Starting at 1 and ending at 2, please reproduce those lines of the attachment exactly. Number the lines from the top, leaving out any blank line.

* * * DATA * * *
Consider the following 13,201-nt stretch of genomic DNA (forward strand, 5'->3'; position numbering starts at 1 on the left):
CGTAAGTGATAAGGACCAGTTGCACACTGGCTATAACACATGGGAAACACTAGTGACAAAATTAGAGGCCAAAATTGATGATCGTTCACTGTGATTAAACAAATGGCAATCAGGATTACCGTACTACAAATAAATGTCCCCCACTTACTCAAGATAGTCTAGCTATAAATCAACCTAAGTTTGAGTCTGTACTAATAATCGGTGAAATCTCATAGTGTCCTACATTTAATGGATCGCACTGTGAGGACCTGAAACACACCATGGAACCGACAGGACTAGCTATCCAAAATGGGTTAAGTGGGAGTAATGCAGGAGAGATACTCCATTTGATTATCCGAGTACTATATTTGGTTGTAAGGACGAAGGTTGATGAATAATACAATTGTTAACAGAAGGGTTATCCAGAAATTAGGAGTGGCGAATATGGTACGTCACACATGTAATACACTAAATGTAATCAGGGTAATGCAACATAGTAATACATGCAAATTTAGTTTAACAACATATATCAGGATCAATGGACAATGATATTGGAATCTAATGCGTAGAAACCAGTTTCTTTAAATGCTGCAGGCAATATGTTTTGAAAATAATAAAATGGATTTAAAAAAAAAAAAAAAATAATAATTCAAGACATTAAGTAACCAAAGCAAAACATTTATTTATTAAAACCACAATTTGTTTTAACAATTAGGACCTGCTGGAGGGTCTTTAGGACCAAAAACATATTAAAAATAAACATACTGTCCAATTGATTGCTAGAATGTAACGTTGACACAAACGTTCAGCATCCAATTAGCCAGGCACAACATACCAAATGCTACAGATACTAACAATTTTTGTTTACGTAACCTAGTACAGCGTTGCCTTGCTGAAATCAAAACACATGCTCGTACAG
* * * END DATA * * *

Consider the following 13,201-nt stretch of genomic DNA (forward strand, 5'->3'; position numbering starts at 1 on the left):
CGTAAGTGATAAGGACCAGTTGCACACTGGCTATAACACATGGGAAACACTAGTGACAAAATTAGAGGCCAAAATTGATGATCGTTCACTGTGATTAAACAAATGGCAATCAGGATTACCGTACTACAAATAAATGTCCCCCACTTACTCAAGATAGTCTAGCTATAAATCAACCTAAGTTTGAGTCTGTACTAATAATCGGTGAAATCTCATAGTGTCCTACATTTAATGGATCGCACTGTGAGGACCTGAAACACACCATGGAACCGACAGGACTAGCTATCCAAAATGGGTTAAGTGGGAGTAATGCAGGAGAGATACTCCATTTGATTATCCGAGTACTATATTTGGTTGTAAGGACGAAGGTTGATGAATAATACAATTGTTAACAGAAGGGTTATCCAGAAATTAGGAGTGGCGAATATGGTACGTCACACATGTAATACACTAAATGTAATCAGGGTAATGCAACATAGTAATACATGCAAATTTAGTTTAACAACATATATCAGGATCAATGGACAATGATATTGGAATCTAATGCGTAGAAACCAGTTTCTTTAAATGCTGCAGGCAATATGTTTTGAAAATAATAAAATGGATTTAAAAAAAAAAAAAAAATAATAATTCAAGACATTAAGTAACCAAAGCAAAACATTTATTTATTAAAACCACAATTTGTTTTAACAATTAGGACCTGCTGGAGGGTCTTTAGGACCAAAAACATATTAAAAATAAACATACTGTCCAATTGATTGCTAGAATGTAACGTTGACACAAACGTTCAGCATCCAATTAGCCAGGCACAACATACCAAATGCTACAGATACTAACAATTTTTGTTTACGTAACCTAGTACAGCGTTGCCTTGCTGAAATCAAAACACATGCTCGTACAG